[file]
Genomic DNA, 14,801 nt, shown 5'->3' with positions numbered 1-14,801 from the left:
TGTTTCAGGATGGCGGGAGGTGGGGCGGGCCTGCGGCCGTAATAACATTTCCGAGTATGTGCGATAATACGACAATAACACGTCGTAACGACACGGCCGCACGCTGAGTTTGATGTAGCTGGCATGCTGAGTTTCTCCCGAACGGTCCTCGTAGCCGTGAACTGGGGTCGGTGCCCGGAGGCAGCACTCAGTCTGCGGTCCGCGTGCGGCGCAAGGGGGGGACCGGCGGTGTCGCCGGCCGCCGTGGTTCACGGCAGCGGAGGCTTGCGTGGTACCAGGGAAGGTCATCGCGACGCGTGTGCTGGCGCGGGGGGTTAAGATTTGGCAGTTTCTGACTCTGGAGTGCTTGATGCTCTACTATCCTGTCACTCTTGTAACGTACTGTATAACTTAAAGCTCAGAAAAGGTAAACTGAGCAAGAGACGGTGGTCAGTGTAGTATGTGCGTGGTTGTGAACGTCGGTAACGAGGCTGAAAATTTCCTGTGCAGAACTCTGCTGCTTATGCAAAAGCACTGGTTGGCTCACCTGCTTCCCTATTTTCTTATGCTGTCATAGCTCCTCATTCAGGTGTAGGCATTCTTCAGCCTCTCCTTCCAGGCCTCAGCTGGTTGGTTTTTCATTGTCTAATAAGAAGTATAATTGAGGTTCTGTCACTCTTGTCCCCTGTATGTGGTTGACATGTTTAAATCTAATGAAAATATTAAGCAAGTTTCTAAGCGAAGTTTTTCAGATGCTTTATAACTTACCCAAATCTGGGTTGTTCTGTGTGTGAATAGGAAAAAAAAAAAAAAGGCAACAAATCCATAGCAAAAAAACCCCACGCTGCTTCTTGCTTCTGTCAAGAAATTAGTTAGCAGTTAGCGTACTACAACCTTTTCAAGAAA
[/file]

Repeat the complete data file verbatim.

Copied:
Genomic DNA, 14,801 nt, shown 5'->3' with positions numbered 1-14,801 from the left:
TGTTTCAGGATGGCGGGAGGTGGGGCGGGCCTGCGGCCGTAATAACATTTCCGAGTATGTGCGATAATACGACAATAACACGTCGTAACGACACGGCCGCACGCTGAGTTTGATGTAGCTGGCATGCTGAGTTTCTCCCGAACGGTCCTCGTAGCCGTGAACTGGGGTCGGTGCCCGGAGGCAGCACTCAGTCTGCGGTCCGCGTGCGGCGCAAGGGGGGGACCGGCGGTGTCGCCGGCCGCCGTGGTTCACGGCAGCGGAGGCTTGCGTGGTACCAGGGAAGGTCATCGCGACGCGTGTGCTGGCGCGGGGGGTTAAGATTTGGCAGTTTCTGACTCTGGAGTGCTTGATGCTCTACTATCCTGTCACTCTTGTAACGTACTGTATAACTTAAAGCTCAGAAAAGGTAAACTGAGCAAGAGACGGTGGTCAGTGTAGTATGTGCGTGGTTGTGAACGTCGGTAACGAGGCTGAAAATTTCCTGTGCAGAACTCTGCTGCTTATGCAAAAGCACTGGTTGGCTCACCTGCTTCCCTATTTTCTTATGCTGTCATAGCTCCTCATTCAGGTGTAGGCATTCTTCAGCCTCTCCTTCCAGGCCTCAGCTGGTTGGTTTTTCATTGTCTAATAAGAAGTATAATTGAGGTTCTGTCACTCTTGTCCCCTGTATGTGGTTGACATGTTTAAATCTAATGAAAATATTAAGCAAGTTTCTAAGCGAAGTTTTTCAGATGCTTTATAACTTACCCAAATCTGGGTTGTTCTGTGTGTGAATAGGAAAAAAAAAAAAAAGGCAACAAATCCATAGCAAAAAAACCCCACGCTGCTTCTTGCTTCTGTCAAGAAATTAGTTAGCAGTTAGCGTACTACAACCTTTTCAAGAAA